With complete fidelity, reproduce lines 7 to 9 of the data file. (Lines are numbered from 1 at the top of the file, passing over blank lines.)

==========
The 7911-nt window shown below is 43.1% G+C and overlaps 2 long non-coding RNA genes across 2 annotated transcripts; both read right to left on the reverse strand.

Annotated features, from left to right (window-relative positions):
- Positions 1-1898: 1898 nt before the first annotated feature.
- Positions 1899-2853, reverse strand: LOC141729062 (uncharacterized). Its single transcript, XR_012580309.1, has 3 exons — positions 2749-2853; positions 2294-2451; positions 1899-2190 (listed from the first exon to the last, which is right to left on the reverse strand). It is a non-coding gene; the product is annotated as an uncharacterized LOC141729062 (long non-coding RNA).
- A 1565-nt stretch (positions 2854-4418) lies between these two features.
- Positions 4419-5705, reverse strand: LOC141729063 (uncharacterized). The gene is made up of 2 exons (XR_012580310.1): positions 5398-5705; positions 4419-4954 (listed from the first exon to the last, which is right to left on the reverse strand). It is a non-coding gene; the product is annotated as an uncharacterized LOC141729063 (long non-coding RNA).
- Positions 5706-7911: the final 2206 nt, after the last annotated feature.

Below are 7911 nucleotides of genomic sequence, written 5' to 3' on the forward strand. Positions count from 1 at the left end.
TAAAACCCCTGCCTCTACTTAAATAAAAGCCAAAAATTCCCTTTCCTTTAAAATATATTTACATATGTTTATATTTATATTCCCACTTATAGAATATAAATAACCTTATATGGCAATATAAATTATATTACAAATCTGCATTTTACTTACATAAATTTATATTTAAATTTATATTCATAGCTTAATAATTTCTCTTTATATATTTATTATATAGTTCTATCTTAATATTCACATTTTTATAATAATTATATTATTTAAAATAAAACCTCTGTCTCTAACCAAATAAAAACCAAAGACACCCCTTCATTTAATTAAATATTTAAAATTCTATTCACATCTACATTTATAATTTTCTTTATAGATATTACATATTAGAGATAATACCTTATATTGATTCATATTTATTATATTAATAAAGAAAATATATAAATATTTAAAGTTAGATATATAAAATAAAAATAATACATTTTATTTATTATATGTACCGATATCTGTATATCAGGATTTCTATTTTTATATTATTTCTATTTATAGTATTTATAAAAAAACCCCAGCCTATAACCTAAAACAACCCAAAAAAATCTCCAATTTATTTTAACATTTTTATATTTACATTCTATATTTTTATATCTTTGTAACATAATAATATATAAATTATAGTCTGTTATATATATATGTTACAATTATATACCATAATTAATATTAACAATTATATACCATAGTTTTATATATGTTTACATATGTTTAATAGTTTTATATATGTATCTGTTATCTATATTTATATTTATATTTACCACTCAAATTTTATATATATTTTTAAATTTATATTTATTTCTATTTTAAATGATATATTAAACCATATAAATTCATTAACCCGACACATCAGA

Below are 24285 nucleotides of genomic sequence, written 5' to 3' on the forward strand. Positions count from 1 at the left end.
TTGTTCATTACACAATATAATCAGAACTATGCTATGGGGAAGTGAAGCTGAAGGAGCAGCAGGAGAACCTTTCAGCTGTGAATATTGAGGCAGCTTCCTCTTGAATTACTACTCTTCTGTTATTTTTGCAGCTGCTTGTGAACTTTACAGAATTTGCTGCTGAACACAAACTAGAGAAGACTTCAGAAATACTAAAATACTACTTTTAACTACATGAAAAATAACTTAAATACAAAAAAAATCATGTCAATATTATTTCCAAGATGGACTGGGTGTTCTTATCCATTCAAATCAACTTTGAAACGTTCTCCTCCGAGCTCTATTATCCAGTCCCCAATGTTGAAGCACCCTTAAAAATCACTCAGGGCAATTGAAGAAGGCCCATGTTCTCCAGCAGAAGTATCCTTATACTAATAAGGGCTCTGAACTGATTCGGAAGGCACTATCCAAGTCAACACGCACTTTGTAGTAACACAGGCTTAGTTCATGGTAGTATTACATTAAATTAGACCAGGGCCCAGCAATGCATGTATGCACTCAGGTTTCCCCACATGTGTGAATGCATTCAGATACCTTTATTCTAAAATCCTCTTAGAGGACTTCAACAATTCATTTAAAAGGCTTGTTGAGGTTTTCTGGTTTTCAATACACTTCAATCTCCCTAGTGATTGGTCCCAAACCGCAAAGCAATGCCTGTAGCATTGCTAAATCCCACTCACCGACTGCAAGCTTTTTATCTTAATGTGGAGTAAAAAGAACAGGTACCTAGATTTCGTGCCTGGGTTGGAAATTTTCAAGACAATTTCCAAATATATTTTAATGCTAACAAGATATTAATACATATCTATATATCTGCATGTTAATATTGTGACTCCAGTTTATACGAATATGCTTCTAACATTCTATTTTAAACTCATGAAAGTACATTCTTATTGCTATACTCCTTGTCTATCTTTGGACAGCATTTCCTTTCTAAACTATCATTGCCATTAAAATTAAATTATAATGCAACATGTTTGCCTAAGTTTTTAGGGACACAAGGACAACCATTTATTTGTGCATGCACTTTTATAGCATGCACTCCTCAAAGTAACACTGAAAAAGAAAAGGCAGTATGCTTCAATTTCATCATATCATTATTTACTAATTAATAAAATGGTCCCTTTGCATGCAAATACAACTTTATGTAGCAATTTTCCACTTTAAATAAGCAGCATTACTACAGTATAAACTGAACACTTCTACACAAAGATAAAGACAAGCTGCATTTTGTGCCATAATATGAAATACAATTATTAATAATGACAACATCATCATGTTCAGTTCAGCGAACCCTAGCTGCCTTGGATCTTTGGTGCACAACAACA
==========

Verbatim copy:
- Positions 5706-7911: the final 2206 nt, after the last annotated feature.

Below are 7911 nucleotides of genomic sequence, written 5' to 3' on the forward strand. Positions count from 1 at the left end.
TAAAACCCCTGCCTCTACTTAAATAAAAGCCAAAAATTCCCTTTCCTTTAAAATATATTTACATATGTTTATATTTATATTCCCACTTATAGAATATAAATAACCTTATATGGCAATATAAATTATATTACAAATCTGCATTTTACTTACATAAATTTATATTTAAATTTATATTCATAGCTTAATAATTTCTCTTTATATATTTATTATATAGTTCTATCTTAATATTCACATTTTTATAATAATTATATTATTTAAAATAAAACCTCTGTCTCTAACCAAATAAAAACCAAAGACACCCCTTCATTTAATTAAATATTTAAAATTCTATTCACATCTACATTTATAATTTTCTTTATAGATATTACATATTAGAGATAATACCTTATATTGATTCATATTTATTATATTAATAAAGAAAATATATAAATATTTAAAGTTAGATATATAAAATAAAAATAATACATTTTATTTATTATATGTACCGATATCTGTATATCAGGATTTCTATTTTTATATTATTTCTATTTATAGTATTTATAAAAAAACCCCAGCCTATAACCTAAAACAACCCAAAAAAATCTCCAATTTATTTTAACATTTTTATATTTACATTCTATATTTTTATATCTTTGTAACATAATAATATATAAATTATAGTCTGTTATATATATATGTTACAATTATATACCATAATTAATATTAACAATTATATACCATAGTTTTATATATGTTTACATATGTTTAATAGTTTTATATATGTATCTGTTATCTATATTTATATTTATATTTACCACTCAAATTTTATATATATTTTTAAATTTATATTTATTTCTATTTTAAATGATATATTAAACCATATAAATTCATTAACCCGACACATCAGA